April 12, 2010
FROM: Robert J. Freeman, Executive Director
The staff of the Committee on Open Government is authorized to issue advisory opinions. The ensuing staff advisory opinion is based solely upon the information presented in your correspondence.
I have received your letter and hope that you will accept my apologies for the delay in response.
You referred to a situation in which Fulton County solicited “persons or agencies” that might be interested in purchasing the County’s nursing home and nursing service. You requested records identifying the names of persons or agencies that responded, but the County’s records access officer indicated that the information would not be disclosed until “the submission deadline is over.” You have questioned the propriety of the delay in disclosure.
In this regard, I offer the following comments.
First, as a general matter, the Freedom of Information Law is based upon a presumption of access. Stated differently, all records of an agency are available, except to the extent that records or portions thereof fall within one or more grounds for denial appearing in §87(2)(a) through (k) of the Law.
Second, most relevant is §87(2)(c), which enables agencies to withhold records to the extent that disclosure "would impair present or imminent contract awards or collective bargaining negotiations." In my view, the key word in the quoted provision is "impair", and the question involves how disclosure would impair the process of awarding a contract.
Section 87(2)(c) often applies in situations in which agencies seek bids or requests for proposals (RFP's). While I am not an expert on the subject, I believe that bids and the processes relating to bids and RFP's are different. In the traditional competitive bidding process, so long as the bids meet the requisite specifications, an agency must accept the low bid and enter into a contract with the submitter of the low bid. When an agency seeks proposals by means of RFP's, there is no obligation to accept the proposal reflective of the lowest cost; rather, the agency may engage in negotiations with the submitters regarding cost as well as the nature or design of goods or services, or the nature of the project in accordance with the goal sought to be accomplished. As such, the process of evaluating RFP's is generally more flexible and discretionary than the process of awarding a contract following the submission of bids.
When an agency solicits bids, but the deadline for their submission has not been reached, premature disclosure to another possible submitter might provide that person or firm with an unfair advantage vis a vis those who already submitted bids. Further, disclosure of the identities of bidders or the number of bidders might enable another potential bidder to tailor his bid in a manner that provides him with an unfair advantage in the bidding process. In such a situation, harm or "impairment" would likely be the result, and the records could justifiably be denied. However, when the deadline for submission of bids has been reached, all of the submitters are on an equal footing and, as suggested earlier, an agency is generally obliged to accept the lowest appropriate bid. In that situation, the bids would, in my opinion, be available, even before a contract has been signed.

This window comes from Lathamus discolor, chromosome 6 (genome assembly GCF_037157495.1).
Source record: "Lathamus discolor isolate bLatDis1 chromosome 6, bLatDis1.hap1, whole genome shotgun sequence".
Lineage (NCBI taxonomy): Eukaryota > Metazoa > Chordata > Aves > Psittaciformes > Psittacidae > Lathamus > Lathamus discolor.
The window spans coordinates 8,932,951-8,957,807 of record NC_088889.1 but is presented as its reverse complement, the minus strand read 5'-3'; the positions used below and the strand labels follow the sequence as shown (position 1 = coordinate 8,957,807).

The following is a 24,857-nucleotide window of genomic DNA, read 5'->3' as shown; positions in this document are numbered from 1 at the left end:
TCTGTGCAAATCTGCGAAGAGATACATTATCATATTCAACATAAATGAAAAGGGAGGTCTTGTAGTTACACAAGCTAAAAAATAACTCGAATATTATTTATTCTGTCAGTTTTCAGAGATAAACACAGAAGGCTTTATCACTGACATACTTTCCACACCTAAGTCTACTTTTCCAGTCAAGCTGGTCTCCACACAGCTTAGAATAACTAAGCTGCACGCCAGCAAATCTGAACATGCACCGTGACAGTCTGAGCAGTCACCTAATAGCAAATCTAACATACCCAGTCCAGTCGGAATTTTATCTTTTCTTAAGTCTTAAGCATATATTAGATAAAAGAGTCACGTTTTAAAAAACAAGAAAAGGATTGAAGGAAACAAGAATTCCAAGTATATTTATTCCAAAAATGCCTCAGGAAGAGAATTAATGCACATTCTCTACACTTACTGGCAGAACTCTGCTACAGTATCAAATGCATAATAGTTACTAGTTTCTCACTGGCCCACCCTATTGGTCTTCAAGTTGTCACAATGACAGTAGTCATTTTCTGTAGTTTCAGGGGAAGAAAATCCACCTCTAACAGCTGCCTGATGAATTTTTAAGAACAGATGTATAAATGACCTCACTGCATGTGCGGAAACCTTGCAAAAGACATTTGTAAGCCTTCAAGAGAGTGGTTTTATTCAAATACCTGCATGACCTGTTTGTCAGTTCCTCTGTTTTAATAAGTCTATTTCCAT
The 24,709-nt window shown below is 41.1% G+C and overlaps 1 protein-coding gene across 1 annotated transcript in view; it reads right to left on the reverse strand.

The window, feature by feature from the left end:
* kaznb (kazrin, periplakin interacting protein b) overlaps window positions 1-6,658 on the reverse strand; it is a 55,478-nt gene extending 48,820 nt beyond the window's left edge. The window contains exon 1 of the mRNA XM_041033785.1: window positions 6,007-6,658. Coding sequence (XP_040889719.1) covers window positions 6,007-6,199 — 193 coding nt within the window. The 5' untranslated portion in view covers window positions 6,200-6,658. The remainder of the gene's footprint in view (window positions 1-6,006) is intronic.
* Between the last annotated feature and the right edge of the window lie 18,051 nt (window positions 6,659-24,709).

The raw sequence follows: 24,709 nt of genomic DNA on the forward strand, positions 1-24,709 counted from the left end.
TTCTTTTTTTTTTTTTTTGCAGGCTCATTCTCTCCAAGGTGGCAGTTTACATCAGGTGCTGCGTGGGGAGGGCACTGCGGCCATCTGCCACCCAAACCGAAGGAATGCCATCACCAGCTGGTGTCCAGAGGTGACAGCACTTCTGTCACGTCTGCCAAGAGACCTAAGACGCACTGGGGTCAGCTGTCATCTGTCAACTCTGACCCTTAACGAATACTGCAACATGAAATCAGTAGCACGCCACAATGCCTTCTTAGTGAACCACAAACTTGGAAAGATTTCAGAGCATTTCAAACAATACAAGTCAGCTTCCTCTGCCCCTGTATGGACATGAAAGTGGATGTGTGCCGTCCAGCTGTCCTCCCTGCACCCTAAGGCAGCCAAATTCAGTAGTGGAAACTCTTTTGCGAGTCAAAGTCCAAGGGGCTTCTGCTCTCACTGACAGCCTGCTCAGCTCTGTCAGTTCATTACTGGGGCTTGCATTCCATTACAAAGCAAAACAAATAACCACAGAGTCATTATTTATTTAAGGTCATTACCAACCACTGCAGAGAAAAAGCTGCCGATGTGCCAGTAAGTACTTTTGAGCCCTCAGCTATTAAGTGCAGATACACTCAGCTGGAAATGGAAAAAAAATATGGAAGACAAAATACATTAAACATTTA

In the case of RFP's, even though the deadline for submission of proposals might have passed, an agency may engage in negotiations or evaluations with several of the submitters resulting in alterations in proposals or costs. Whether disclosure at that juncture would "impair" the process of awarding a contract is, in my view, a question of fact. In some instances, disclosure might impair the process; in others, disclosure may have no harmful effect or might encourage firms to be more competitive, thereby resulting in benefit to the agency and the public generally.
Claims have been made in some situations that proposals and other records pertaining to the RFP process may always be withheld prior to the final award of a contract. In general, I have disagreed with those kinds of blanket assertions. Unlike the bid process in which an agency essentially has no choice but to accept the low appropriate bid, in the RFP process, the figures offered by submitters are subject to negotiation and change; they do not reflect the "bottom line." In view of the flexibility of the process, it is difficult to envision how disclosure of those figures would adversely affect an agency's ability to engage in the best contractual arrangement on behalf of the taxpayers.
It has also been contended that the kinds of records at issue should be withheld because the negotiations with the apparently successful submitter may not culminate in an agreement or may be rejected by the ultimate decision maker, such as a county legislature. It is my understanding that the RFP process is intended to encourage creativity on the part of submitters so that they can offer the best possible solutions in terms of an agency's needs or goals. That being so, and because proposals are subject to negotiation and alteration, even if the apparently successful proposal is rejected or set aside for some reason, the agency is not bound but rather is free to continue to attempt to engage in an optimal agreement. Disclosure might encourage submitters to better accommodate the needs of the agency or propose what might be characterized as a better deal. Rather than impairing the process, disclosure might enhance it.
In sum, without additional information concerning the factual circumstances, I cannot offer an unequivocal response. However, it is clear that rights of access, or conversely, the County’s authority to deny access, would be dependent on the effects of disclosure and the possibility that disclosure would “impair” the County’s ability to reach an optimal outcome on behalf of taxpayers.
I hope that I have been of assistance.
cc: Jon Stead